For some 30 years when I was shooting film, much of it professionally, I worked with a variety of cameras. Medium format when I needed maximum image quality and enlargability. A 35mm SLR when I needed speed and versatility, and a 35mm M-Series Leica for discrete photography, either on the street or in TV studios and film sets where quiet operation was paramount. I always also had a pocket 35mm for traveling and more casual shooting.
I no longer shoot film, but I have now pretty much duplicated my multi-camera options to suit the shooting that I currently do. For landscape work I use a medium format camera with a 16 Megapixel digital back (Contax 645 and a Kodak DCS Pro Back). For wildlife and nature a couple of DSLRs and a wide range of lenses are used, (Canon 1Ds and Canon 10D). The cameras that I now use for casual shooting, street photography and travel are the Konica/Minolta A2 and Sony DCS-T1.
These later two are both digicams, but are obviously quite different in size and capability. That's part of the problem with the term digicam. It covers a broad range of sizes, features and capabilities.
This is Now
With the advent of several new 5 MP digicams, the Leica Digilux 2 and its clone the Panasonic LC1 are clear choices, there are now medium megapixel count digicams with very high image quality, excellent lenses and reasonable handling. The new generation of 8 Megapixel digicams, nearly all of which have been reviewed on this site in early 2004, raise the stakes another notch.
And this is where the confusion begins. Is the image quality from an 8 MP digicam better than that from a 6 MP DSLR? The files are bigger, but what about image quality? And what do we really mean by image quality? What about resolution? Noise? Contrast? Accutance? Colour accuracy?
Of course the camera's lens plays a role, as does the way in which the manufacturer processes the files in camera. Will you be shooting JPGs or RAW? Some makers don't apply much sharpening to their JPGs, others apply too much. This makes evaluation of out-of-camera JPGs highly problematic and inconsistent. RAW files are a better way to judge this, but which RAW converter is used? The manufacturer's or a third parties? What about makers such as Canon that have admitted that they apply sharpening even to RAW files on some of their cameras?
I believe that even serious fine-art photographers and working pros will now find several digicams worth considering — something that I might not have said 12-18 months ago. And fortunately as time passes this is likely to become increasingly true. Certainly for a broad range of amateurs and enthusiasts the better digicams may indeed be all the camera that's needed.
The list of pros and cons above only tells part of the story though. The real issue as I see it isn't image quality or image size. Whether 5, 6 or 8 Megapixels, a digicam or a DSLR, any of these cameras can produce fine prints up to A3 in size.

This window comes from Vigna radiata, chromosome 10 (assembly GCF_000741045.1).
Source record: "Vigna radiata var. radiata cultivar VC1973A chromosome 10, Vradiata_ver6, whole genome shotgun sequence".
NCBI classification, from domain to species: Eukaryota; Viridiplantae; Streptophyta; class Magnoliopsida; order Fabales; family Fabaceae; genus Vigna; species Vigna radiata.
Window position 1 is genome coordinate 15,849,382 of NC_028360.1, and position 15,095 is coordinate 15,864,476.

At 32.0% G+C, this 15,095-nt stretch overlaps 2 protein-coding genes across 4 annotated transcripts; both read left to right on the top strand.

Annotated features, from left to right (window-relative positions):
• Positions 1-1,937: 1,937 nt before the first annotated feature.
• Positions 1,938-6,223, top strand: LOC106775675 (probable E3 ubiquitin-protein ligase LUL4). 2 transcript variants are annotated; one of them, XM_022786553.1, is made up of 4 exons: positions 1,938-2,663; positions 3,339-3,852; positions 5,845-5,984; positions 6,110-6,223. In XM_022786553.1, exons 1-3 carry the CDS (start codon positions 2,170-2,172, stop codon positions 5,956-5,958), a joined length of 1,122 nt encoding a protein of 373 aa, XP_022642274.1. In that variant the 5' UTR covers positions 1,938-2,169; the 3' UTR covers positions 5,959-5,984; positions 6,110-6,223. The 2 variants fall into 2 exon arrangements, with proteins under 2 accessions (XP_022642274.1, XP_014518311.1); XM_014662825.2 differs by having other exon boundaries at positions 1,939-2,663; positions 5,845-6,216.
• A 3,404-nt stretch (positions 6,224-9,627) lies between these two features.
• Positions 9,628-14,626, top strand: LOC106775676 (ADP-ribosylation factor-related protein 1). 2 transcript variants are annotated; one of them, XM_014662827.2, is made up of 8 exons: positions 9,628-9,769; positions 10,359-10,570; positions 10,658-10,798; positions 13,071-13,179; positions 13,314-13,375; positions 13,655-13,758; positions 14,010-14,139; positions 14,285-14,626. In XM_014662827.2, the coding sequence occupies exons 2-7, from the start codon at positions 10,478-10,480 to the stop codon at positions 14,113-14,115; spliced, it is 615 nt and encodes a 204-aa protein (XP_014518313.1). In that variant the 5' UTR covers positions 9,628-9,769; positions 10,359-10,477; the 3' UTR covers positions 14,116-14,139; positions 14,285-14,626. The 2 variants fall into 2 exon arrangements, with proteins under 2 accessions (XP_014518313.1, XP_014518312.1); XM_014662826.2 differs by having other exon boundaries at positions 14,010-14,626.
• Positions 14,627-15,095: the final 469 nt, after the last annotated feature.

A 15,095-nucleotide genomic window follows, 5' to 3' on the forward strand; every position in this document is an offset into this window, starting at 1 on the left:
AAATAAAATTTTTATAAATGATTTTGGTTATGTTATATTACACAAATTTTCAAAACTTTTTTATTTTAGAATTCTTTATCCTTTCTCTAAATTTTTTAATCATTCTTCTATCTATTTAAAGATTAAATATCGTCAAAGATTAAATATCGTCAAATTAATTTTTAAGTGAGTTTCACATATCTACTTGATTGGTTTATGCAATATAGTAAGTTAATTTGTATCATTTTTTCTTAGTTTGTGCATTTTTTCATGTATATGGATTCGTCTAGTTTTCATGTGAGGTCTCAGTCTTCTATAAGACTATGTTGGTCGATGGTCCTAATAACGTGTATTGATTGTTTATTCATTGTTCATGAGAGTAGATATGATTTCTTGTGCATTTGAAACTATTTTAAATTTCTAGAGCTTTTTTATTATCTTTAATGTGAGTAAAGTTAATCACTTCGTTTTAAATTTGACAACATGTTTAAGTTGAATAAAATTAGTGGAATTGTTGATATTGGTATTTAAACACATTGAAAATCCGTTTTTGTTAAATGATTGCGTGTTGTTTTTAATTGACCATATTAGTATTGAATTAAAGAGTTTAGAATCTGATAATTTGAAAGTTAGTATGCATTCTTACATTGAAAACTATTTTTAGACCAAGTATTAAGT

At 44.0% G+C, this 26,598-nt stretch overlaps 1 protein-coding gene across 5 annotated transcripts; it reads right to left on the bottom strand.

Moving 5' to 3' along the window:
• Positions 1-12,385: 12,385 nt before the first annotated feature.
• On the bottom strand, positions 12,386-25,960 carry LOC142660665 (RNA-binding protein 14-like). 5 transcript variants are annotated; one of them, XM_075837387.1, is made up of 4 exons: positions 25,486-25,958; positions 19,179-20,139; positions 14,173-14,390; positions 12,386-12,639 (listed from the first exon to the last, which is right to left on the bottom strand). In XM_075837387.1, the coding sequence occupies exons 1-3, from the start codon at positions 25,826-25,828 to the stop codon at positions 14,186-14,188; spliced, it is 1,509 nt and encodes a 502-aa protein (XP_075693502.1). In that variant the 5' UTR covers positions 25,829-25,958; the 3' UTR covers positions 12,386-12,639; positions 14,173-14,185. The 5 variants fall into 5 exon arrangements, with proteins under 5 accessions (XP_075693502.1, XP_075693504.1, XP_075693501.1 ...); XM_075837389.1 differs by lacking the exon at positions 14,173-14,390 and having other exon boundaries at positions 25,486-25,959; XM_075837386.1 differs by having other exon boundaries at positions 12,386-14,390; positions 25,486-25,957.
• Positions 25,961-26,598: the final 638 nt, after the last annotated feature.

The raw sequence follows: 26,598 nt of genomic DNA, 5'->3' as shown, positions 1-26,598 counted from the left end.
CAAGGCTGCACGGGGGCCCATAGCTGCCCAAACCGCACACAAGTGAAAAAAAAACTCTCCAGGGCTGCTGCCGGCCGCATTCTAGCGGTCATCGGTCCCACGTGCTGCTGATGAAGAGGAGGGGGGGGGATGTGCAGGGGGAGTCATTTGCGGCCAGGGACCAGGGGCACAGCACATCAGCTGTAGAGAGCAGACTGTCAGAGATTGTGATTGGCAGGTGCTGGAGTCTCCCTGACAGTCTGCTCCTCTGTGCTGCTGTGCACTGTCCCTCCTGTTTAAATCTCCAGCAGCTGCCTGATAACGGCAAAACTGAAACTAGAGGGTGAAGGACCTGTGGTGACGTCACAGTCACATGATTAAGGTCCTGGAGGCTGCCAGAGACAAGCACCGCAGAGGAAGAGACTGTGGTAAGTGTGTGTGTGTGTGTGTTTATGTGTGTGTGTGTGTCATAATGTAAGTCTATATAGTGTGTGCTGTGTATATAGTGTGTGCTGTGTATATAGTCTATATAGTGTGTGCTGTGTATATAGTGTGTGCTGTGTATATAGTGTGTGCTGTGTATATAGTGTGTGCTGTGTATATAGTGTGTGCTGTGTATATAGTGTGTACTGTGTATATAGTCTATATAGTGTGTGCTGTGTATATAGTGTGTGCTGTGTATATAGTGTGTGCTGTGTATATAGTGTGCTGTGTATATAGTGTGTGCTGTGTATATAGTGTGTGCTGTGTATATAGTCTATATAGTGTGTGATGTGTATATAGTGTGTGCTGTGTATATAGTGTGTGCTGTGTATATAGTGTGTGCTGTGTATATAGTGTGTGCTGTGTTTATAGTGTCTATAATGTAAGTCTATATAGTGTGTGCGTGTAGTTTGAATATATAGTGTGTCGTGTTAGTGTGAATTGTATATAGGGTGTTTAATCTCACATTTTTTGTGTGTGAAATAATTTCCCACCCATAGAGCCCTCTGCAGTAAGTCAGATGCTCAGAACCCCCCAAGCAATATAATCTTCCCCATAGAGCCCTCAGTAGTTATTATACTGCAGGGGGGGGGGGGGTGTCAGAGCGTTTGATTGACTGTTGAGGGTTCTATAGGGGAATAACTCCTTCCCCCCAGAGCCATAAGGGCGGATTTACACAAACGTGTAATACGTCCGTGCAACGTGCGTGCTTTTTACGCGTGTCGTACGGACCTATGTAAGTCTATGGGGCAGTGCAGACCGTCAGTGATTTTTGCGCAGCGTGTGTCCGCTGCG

Shooting at ISO 100 or lower? One would be hard pressed to tell the difference in noise between most cameras of all types. At higher ISOs the DSLRS win hands down, but this isn't an issue for many types of photography.
Shooting speed? Forget most digicams. They are usually slow to focus and can't shoot very rapidly.
A Canon 1Ds is a superb instrument that can produce stunning image quality. But there's no way that I'd take one on a 3 day backpacking trip. I also wouldn't use it for unobtrusive street shooting or a European vacation with my family. As I said — horses for courses.
And so it goes. Pros and cons. Yes, as I stated before, there are visible and measurable differences not only between digicams and DSLRs, but also between brands. But I don't believe that these differences are what really matters. The most important consideration in my book is a camera's suitability to the task and its inherent capabilities.
Down The Road
I believe that in just a few years we will see the digicam become an accepted photographic tool for all level of photographers. The poor EVFs, small image buffers, nasty zoom controls, awkward viewfinder switching and other limitations will disappear or at least be seriously improved, and their advantages of small size, lower weight, lower cost, live histogram, quiet operation and the like will win many converts.
From what I've written above you may have noticed that I list the Minolta A2 is addressing many of the typical digicam drawbacks. I believe that when it comes to operational handling this is the best digicam yet. But its day in the sun will likely not last long. Other manufacturers will realize that people spending $1,000 or more for a digicam will not settle for cameras with the limitations currently displayed by most of this genre. And when they put as much emphasis on user interface, handling and ergonomics as they have been on advancing pixel count and image quality we'll all be winners.